We’ve been told for generations that something like 200,000 Maori at the time ceded sovereignty to a handful of English people.
They’ve been fighting that reading of the treaty up until 2014, when our Waitangi Tribunal – the tribunal that is entrusted with settling claims to do with the treaty – said that it was just not true. They hadn’t ceded sovereignty.
The treaty is supposed to be an ongoing relationship between Maori and the Crown. And it’s never really been treated that way. We need to start to do that. It needs to be an ongoing thing.
But, if you look at New Zealand, Maoris have got the worst indicators when it comes to health, education, housing, any kind of social justice area. So, we really have been breaching the treaty.
And we’re only just starting to wake up to that and doing things like protecting the Maori language, and bringing Maori culture into our policy areas. Not just Maori affairs, but justice, health, and education. It’s something that we need to do to uphold that treaty.
It probably will become much more useful under governments who are actually committed to treating it like a constitutional document, rather than just a ceding of sovereignty that happened sometime in the past.
The New Zealand Bill of Rights Act was passed in 1990. It sets out the rights and fundamental freedoms of all New Zealand citizens. In Australia, we don’t have such a bill at the federal level, or in most states.
What sort of effect would you say having legislation that protects basic rights under the law has done for the citizens of New Zealand?
Where I’ve mostly gotten to really interact and apply the Bill of Rights Act has been in the criminal justice system. When you’re acting for a person accused of crimes, or when you are acting to uphold their rights in any other ways, it’s a very useful document.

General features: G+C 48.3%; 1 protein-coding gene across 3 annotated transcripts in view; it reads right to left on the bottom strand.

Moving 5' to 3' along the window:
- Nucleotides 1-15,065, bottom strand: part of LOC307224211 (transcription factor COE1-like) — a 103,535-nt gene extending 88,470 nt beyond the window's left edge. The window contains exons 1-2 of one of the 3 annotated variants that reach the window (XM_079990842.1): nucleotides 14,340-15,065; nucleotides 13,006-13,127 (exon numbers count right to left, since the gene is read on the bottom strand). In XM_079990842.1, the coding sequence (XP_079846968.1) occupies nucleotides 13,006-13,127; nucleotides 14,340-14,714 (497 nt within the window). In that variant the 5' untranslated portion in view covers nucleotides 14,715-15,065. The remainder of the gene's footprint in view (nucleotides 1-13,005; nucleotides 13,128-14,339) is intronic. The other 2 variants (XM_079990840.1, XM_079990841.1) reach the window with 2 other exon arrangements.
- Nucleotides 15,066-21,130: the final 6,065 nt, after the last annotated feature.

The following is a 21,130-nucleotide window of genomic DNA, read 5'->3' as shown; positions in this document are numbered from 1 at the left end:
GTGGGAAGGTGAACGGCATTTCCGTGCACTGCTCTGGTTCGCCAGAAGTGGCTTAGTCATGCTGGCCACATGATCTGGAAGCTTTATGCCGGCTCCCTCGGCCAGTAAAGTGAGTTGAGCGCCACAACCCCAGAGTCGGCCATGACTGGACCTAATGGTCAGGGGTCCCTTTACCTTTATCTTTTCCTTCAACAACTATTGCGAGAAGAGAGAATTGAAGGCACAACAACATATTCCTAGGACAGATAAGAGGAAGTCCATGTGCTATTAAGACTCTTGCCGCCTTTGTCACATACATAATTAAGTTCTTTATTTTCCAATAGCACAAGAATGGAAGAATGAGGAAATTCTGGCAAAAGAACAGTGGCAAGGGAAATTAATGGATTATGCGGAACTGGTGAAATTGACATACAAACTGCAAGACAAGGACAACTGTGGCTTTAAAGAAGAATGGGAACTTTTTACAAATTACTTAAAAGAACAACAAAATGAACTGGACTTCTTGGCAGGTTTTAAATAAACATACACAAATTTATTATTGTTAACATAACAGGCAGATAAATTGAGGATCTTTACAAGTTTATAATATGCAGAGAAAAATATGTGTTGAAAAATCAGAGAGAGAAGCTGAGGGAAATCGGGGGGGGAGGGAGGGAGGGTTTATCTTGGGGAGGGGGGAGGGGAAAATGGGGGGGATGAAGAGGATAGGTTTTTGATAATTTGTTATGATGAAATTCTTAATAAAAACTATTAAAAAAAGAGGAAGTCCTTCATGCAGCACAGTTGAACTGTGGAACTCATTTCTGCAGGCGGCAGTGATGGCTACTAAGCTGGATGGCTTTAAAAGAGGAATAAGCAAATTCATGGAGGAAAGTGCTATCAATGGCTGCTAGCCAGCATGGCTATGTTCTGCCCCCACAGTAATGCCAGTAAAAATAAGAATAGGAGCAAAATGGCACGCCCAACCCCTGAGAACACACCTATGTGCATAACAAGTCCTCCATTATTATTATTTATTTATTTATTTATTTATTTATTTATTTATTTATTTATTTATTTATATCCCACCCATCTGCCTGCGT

So, we can say, “You can’t arbitrarily arrest or search people.” All that basic stuff goes back to our bill of rights.
The reality is that our Bill of Rights Act only enshrines civil and political rights. It doesn’t really go into economic and social rights. But, more than that, it’s not an enshrined document, so the government can explicitly pass legislation to breach it.
What would really help us is if we had constitutional protections around our bill of rights, like the Americans do, where we could strike down law that breaches it.
That’s a conversation New Zealand needs to start having. It’s not quite enough just to have ordinary legislation that can then be breached.
You’re advocating for the legalisation of recreational marijuana. The new prime minister has said that a referendum will be held on the issue.
What’s the climate like in New Zealand for cannabis legalisation?
New Zealanders understand this isn’t something we need to spend all this money on criminalising and punishing people for. If someone does have a problem with cannabis use, it needs to be treated like a health issue.
We need to invest that money into our healthcare system, so that a person can actually get treatment and move forward, rather than criminalising all sorts of people, and all sorts of communities.
Spending more on the healthcare system, where people can actually come forward and say that they, or their family member, has a problem, and can they get some treatment or support. That’s much more beneficial.
For generations now, we’ve understood that. But, the laws are lagging behind.
And lastly, what other pressing issues will be a focus for you over the coming term in parliament?
My personal portfolios are justice, electoral reform, foreign affairs and defence. My human rights focus has always been on child rights. So, I would like us to start to bring a children’s rights lens to our law making.
I want us to look at something like housing and say this is a right. People don’t have to prove that they are good, moral or successful to have these basic rights. To lift the sanctions on the poor, so that we actually do say, “No. These are obligations. We need to take care of our kids and their families.”
We need to provide education, jobs and housing as a matter of rights. So, it’s that lens that I’d like to bring to our policy making.
Golriz, thanks very much for taking the time out to speak with us today.
No problem. Thank you.